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What is appropriate encryption?

Not all cryptography is created equal. What is secure in one context can be dangerous in another.

Photo of DeletedUser

Written by DeletedUser

Sketch 1 (1,500 characters)

Using a dressing screen for privacy doesn't work if the outside world can get in and view what you are doing simply by looking over or around the screen. Cryptography is not so very different. I would extend this type of approach visually to related technical matters, such as evaluating risks, weighing the value and sensitivity of information, enumerating financial and other costs, checking regulatory and other constraints, and in general, the entire process of balancing these kinds of consideration.

Sketch 2 (1,500 characters)

I believe that narrative stories can help teach cryptographic issues and solutions by analogizing them to other struggles in the real world, and can provide insight into what is being (or not) done. For example, many years ago, I trekked in remote Africa with a friend. We had to protect our donkeys from predators. Without the donkeys, we would have perished. We refused to carry guns (because the locals might kill us to get them). We built a V-shaped thorn enclosure from fallen trees each night to protect the donkeys while we camped. We built a fire at the open end and kept it going. One night hyenas attacked. Jackals aided them. By luck our flashlights blinded them just before they reached the donkeys, and drove them off. Illustrations of the tale and of the security analogues are rich material to engage viewers in an entertaining way that is perhaps more understandable to them than encryption itself, as a metaphor for what encryption similarly tries to achieve.

What have you learned through this sketching process? (1,000 characters)

With some creative imagination, even abstract notions of cryptography can be made fun and informative.

Tell us more about you. (1,000 characters)

In the 1990's I became fascinated with cryptography, although my training and profession up until then was as a lawyer. I taught myself cryptography, following the inspiration principally of Bruce Schneier. Over time, I invented and patented methods for Internet digital signatures and message encryption, which later were purchased by a commercial enterprise. In my professional legal life, I joined the Information Security Committee of the American Bar Association, and participated in its e-Notary and Digital Signature proposed lawmaking and industry-influencing efforts. I co-founded and chaired Legal XML, a division of OASIS. Cybersecurity has always been a passion of mine. I am presently retired. In retirement, I also write books and produce digital art.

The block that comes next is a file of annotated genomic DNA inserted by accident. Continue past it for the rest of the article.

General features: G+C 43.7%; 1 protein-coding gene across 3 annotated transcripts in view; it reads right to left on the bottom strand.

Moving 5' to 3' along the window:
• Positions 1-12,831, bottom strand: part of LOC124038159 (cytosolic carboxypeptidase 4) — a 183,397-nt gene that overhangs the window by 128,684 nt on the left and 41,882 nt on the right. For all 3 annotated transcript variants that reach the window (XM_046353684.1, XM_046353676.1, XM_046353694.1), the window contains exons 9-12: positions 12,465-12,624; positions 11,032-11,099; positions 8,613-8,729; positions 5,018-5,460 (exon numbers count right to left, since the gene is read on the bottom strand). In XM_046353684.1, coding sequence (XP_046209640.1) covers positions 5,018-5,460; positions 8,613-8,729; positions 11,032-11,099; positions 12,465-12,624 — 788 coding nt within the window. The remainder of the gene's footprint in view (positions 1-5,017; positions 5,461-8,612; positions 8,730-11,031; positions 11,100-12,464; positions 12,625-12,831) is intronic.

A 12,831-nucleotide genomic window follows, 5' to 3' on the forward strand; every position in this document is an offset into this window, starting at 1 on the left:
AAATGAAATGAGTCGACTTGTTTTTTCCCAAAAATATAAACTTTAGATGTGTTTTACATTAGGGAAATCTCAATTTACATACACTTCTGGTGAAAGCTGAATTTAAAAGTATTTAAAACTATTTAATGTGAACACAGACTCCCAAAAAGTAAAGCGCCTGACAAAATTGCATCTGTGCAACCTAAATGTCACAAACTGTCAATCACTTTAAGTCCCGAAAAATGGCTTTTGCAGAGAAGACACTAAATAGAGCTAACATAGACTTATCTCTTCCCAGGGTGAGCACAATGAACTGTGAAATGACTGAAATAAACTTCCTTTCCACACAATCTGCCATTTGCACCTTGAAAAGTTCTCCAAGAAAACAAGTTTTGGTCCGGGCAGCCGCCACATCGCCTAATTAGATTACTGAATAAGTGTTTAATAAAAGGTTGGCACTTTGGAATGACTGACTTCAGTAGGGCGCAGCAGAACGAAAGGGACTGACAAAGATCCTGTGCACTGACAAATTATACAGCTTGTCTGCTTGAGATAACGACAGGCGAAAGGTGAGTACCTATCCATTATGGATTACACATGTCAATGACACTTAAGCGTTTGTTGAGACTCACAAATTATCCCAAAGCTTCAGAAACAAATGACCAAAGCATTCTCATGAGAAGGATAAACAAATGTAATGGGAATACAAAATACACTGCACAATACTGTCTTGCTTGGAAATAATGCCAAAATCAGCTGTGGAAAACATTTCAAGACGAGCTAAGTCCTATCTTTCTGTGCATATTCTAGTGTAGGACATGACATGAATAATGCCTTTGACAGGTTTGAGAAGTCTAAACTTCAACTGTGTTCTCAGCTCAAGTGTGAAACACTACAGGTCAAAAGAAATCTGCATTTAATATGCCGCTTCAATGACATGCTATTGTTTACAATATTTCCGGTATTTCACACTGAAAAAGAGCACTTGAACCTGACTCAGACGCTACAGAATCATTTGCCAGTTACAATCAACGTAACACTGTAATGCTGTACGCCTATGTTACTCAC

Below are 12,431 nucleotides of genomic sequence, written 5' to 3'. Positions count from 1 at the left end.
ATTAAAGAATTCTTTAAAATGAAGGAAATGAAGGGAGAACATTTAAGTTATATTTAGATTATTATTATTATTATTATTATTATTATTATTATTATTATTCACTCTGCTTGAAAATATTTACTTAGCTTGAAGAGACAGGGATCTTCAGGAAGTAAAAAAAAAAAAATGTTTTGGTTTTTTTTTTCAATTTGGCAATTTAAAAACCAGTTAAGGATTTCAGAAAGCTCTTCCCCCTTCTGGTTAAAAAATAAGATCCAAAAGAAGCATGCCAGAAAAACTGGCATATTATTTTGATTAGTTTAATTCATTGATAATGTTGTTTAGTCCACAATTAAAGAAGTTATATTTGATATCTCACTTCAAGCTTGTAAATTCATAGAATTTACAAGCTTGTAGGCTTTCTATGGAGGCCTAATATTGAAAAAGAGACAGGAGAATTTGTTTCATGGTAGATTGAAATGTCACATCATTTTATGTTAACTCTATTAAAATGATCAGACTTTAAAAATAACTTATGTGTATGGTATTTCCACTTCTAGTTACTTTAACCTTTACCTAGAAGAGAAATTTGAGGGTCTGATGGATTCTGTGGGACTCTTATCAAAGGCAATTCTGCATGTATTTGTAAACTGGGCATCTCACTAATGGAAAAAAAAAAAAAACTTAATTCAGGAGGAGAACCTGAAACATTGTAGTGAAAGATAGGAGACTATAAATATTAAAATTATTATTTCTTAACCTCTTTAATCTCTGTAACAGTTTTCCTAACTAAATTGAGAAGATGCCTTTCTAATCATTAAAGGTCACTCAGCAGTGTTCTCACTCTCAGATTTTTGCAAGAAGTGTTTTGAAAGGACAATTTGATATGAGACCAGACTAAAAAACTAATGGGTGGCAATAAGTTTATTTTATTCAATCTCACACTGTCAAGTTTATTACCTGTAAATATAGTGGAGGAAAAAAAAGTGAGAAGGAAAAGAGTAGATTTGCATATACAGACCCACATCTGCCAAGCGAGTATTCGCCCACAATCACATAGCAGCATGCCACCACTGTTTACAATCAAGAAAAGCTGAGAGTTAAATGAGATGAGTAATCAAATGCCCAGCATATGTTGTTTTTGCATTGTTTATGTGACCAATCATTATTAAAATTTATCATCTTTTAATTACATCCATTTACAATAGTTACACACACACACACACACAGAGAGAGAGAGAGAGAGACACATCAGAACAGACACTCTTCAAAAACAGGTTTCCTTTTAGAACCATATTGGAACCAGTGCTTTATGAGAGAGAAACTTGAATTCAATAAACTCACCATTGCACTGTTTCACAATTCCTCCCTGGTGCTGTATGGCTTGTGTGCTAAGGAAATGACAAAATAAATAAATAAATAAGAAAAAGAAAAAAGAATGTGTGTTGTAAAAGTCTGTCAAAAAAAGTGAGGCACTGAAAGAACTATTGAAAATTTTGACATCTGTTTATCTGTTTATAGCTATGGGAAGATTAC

Why are you participating in this Challenge? (750 characters)

I first learned of the challenge yesterday from an emailed newsletter. I would love to participate, as it allows me to combine my passions for cybersecurity and illustrative art.

Website(s) (image gallery) (not updated for retirement yet; encryption patents are listed and described). (illustrated child's storybook) (second illustrated child's storybook)

What is your experience with the field of cybersecurity?

  • I have considerable experience and/or knowledge in the cybersecurity field.

What best describes you?

  • Other

How did you hear about this OpenIDEO Challenge?

  • Someone in my network (word of mouth)

Location: City


Location: State / District


Location: Country

  • United States of America


Join the conversation:

Photo of Jade van der Zalm

Hi John, I am not someone with a lot of knowledge about cryptography so I can't give much feedback about the contents of yout concepts. I do really like your first sketch! I li,e the comic ish style and how its different from the usual flat designs. Im not really sure how i see the subect of 'encryption' in there though, i firstly assumed it was about privacy alone.

The story in your second sketch is super fun to read and i defenitely agree with you that using day to day stories as a metapor would work great. The illustration does lack a bit in storytelling for me because there are three different images, that don't seem connected without the textual context. I immediately had to think about those bigger illustrations where several things happen at once. For example;


If you look purely at the compositions you can imagine several things happening at once, but its in one illustration. That could be something you can use, so it stays one illustration instead of a comic (since comics are usually used to be funny and your story is fun to read but not in the sense of jokes)

You could also look up some blogs about the visual aspects to add more storytelling to your illustration. I hope this is some useful feedback, because i think your story is really interesting.


Photo of DeletedUser


Hi Jade:
Thank you for this thoughtful and helpful comment. I agree that humor “helps the medicine go down.” I agree that Sketch 1 perhaps requires something more to convey popularly what encryption is commonly thought of, but from a theoretical basis, I think privacy is the goal and encryption is the means. Your post and a few others has me thinking of using bits of flashing code at places along the screen to meet your point, unless I have misunderstood.
Your comments on Sketch 2 and the references you provided were very much appreciated. Both sketches shared a common problem, which is how visually to tie a lot of things together. I solved it in Sketch 1 by choosing carefully the point view of the viewer that at once showed the screen, and the faces of the people watching, but obscured the face of the computer user. But how to accomplish that in Sketch 2 is a more difficult problem, and your comments and references have got me thinking.
Many thanks.

Photo of wendys com

Well you have shared an interesting information

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